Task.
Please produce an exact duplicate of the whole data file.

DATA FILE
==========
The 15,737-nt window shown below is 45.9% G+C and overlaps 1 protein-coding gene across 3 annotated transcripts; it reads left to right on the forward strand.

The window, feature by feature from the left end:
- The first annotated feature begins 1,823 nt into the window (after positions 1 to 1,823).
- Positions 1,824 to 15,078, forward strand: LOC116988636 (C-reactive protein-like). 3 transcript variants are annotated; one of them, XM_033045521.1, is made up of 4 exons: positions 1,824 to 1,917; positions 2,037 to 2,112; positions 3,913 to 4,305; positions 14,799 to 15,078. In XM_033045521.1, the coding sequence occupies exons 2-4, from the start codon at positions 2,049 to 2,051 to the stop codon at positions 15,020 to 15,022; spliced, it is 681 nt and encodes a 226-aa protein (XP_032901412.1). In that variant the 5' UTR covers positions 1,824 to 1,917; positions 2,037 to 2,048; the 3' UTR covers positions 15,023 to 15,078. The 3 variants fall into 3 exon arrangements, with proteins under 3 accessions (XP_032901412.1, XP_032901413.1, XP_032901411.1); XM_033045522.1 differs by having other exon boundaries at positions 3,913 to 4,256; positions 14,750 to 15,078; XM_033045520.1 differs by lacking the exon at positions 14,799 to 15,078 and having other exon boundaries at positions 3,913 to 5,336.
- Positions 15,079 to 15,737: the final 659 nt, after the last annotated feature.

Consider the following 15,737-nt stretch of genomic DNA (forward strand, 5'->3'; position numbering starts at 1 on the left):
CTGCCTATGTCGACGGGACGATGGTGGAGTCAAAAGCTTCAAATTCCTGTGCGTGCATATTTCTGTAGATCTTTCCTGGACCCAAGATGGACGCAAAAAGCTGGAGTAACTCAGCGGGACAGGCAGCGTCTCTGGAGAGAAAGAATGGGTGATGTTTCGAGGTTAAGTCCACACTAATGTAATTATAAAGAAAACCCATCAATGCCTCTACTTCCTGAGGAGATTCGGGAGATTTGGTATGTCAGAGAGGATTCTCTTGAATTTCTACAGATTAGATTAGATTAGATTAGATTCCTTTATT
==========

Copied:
The 15,737-nt window shown below is 45.9% G+C and overlaps 1 protein-coding gene across 3 annotated transcripts; it reads left to right on the forward strand.

The window, feature by feature from the left end:
- The first annotated feature begins 1,823 nt into the window (after positions 1 to 1,823).
- Positions 1,824 to 15,078, forward strand: LOC116988636 (C-reactive protein-like). 3 transcript variants are annotated; one of them, XM_033045521.1, is made up of 4 exons: positions 1,824 to 1,917; positions 2,037 to 2,112; positions 3,913 to 4,305; positions 14,799 to 15,078. In XM_033045521.1, the coding sequence occupies exons 2-4, from the start codon at positions 2,049 to 2,051 to the stop codon at positions 15,020 to 15,022; spliced, it is 681 nt and encodes a 226-aa protein (XP_032901412.1). In that variant the 5' UTR covers positions 1,824 to 1,917; positions 2,037 to 2,048; the 3' UTR covers positions 15,023 to 15,078. The 3 variants fall into 3 exon arrangements, with proteins under 3 accessions (XP_032901412.1, XP_032901413.1, XP_032901411.1); XM_033045522.1 differs by having other exon boundaries at positions 3,913 to 4,256; positions 14,750 to 15,078; XM_033045520.1 differs by lacking the exon at positions 14,799 to 15,078 and having other exon boundaries at positions 3,913 to 5,336.
- Positions 15,079 to 15,737: the final 659 nt, after the last annotated feature.

Consider the following 15,737-nt stretch of genomic DNA (forward strand, 5'->3'; position numbering starts at 1 on the left):
CTGCCTATGTCGACGGGACGATGGTGGAGTCAAAAGCTTCAAATTCCTGTGCGTGCATATTTCTGTAGATCTTTCCTGGACCCAAGATGGACGCAAAAAGCTGGAGTAACTCAGCGGGACAGGCAGCGTCTCTGGAGAGAAAGAATGGGTGATGTTTCGAGGTTAAGTCCACACTAATGTAATTATAAAGAAAACCCATCAATGCCTCTACTTCCTGAGGAGATTCGGGAGATTTGGTATGTCAGAGAGGATTCTCTTGAATTTCTACAGATTAGATTAGATTAGATTAGATTCCTTTATT